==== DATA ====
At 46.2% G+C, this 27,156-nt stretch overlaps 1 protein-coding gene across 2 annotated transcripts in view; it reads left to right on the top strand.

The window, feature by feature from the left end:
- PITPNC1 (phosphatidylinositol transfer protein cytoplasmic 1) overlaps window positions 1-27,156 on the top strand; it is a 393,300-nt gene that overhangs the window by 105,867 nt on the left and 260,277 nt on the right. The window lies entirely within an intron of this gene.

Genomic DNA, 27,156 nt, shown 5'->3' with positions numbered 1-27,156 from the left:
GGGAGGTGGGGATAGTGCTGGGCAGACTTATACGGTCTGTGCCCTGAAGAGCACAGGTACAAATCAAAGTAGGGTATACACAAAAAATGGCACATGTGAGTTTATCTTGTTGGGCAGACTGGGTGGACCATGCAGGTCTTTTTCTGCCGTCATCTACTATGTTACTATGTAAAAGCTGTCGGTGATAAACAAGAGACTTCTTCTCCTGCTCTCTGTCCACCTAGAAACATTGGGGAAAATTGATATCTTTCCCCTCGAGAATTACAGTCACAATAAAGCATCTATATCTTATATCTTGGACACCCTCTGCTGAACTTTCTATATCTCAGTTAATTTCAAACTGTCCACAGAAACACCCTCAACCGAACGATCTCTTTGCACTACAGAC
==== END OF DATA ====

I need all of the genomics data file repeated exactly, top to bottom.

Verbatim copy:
At 46.2% G+C, this 27,156-nt stretch overlaps 1 protein-coding gene across 2 annotated transcripts in view; it reads left to right on the top strand.

The window, feature by feature from the left end:
- PITPNC1 (phosphatidylinositol transfer protein cytoplasmic 1) overlaps window positions 1-27,156 on the top strand; it is a 393,300-nt gene that overhangs the window by 105,867 nt on the left and 260,277 nt on the right. The window lies entirely within an intron of this gene.

Genomic DNA, 27,156 nt, shown 5'->3' with positions numbered 1-27,156 from the left:
GGGAGGTGGGGATAGTGCTGGGCAGACTTATACGGTCTGTGCCCTGAAGAGCACAGGTACAAATCAAAGTAGGGTATACACAAAAAATGGCACATGTGAGTTTATCTTGTTGGGCAGACTGGGTGGACCATGCAGGTCTTTTTCTGCCGTCATCTACTATGTTACTATGTAAAAGCTGTCGGTGATAAACAAGAGACTTCTTCTCCTGCTCTCTGTCCACCTAGAAACATTGGGGAAAATTGATATCTTTCCCCTCGAGAATTACAGTCACAATAAAGCATCTATATCTTATATCTTGGACACCCTCTGCTGAACTTTCTATATCTCAGTTAATTTCAAACTGTCCACAGAAACACCCTCAACCGAACGATCTCTTTGCACTACAGAC